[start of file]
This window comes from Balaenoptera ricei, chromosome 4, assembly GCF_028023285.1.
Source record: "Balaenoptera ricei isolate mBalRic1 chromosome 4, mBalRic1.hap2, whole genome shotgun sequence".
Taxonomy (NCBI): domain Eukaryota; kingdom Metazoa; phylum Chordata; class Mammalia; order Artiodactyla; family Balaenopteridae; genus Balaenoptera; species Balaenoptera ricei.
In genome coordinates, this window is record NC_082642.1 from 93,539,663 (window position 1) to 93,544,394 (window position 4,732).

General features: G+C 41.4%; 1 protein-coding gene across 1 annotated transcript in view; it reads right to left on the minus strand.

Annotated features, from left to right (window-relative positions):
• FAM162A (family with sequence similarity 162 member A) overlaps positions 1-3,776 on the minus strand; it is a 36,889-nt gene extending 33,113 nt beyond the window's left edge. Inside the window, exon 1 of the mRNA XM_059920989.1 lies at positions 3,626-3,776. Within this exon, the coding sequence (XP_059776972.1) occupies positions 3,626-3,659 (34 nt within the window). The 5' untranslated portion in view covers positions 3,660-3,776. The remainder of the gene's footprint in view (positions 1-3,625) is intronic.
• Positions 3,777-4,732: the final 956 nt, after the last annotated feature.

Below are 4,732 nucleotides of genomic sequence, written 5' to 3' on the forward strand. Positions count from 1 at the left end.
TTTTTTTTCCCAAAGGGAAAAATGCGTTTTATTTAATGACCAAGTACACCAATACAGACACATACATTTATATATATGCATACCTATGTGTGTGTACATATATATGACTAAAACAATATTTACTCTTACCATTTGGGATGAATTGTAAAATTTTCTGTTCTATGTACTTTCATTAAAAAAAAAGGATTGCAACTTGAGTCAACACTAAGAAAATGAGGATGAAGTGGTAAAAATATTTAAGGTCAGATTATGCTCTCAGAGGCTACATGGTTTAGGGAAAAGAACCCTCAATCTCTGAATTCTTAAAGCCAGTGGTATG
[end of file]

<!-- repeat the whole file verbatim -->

This window comes from Balaenoptera ricei, chromosome 4, assembly GCF_028023285.1.
Source record: "Balaenoptera ricei isolate mBalRic1 chromosome 4, mBalRic1.hap2, whole genome shotgun sequence".
Taxonomy (NCBI): domain Eukaryota; kingdom Metazoa; phylum Chordata; class Mammalia; order Artiodactyla; family Balaenopteridae; genus Balaenoptera; species Balaenoptera ricei.
In genome coordinates, this window is record NC_082642.1 from 93,539,663 (window position 1) to 93,544,394 (window position 4,732).

General features: G+C 41.4%; 1 protein-coding gene across 1 annotated transcript in view; it reads right to left on the minus strand.

Annotated features, from left to right (window-relative positions):
• FAM162A (family with sequence similarity 162 member A) overlaps positions 1-3,776 on the minus strand; it is a 36,889-nt gene extending 33,113 nt beyond the window's left edge. Inside the window, exon 1 of the mRNA XM_059920989.1 lies at positions 3,626-3,776. Within this exon, the coding sequence (XP_059776972.1) occupies positions 3,626-3,659 (34 nt within the window). The 5' untranslated portion in view covers positions 3,660-3,776. The remainder of the gene's footprint in view (positions 1-3,625) is intronic.
• Positions 3,777-4,732: the final 956 nt, after the last annotated feature.

Below are 4,732 nucleotides of genomic sequence, written 5' to 3' on the forward strand. Positions count from 1 at the left end.
TTTTTTTTCCCAAAGGGAAAAATGCGTTTTATTTAATGACCAAGTACACCAATACAGACACATACATTTATATATATGCATACCTATGTGTGTGTACATATATATGACTAAAACAATATTTACTCTTACCATTTGGGATGAATTGTAAAATTTTCTGTTCTATGTACTTTCATTAAAAAAAAAGGATTGCAACTTGAGTCAACACTAAGAAAATGAGGATGAAGTGGTAAAAATATTTAAGGTCAGATTATGCTCTCAGAGGCTACATGGTTTAGGGAAAAGAACCCTCAATCTCTGAATTCTTAAAGCCAGTGGTATG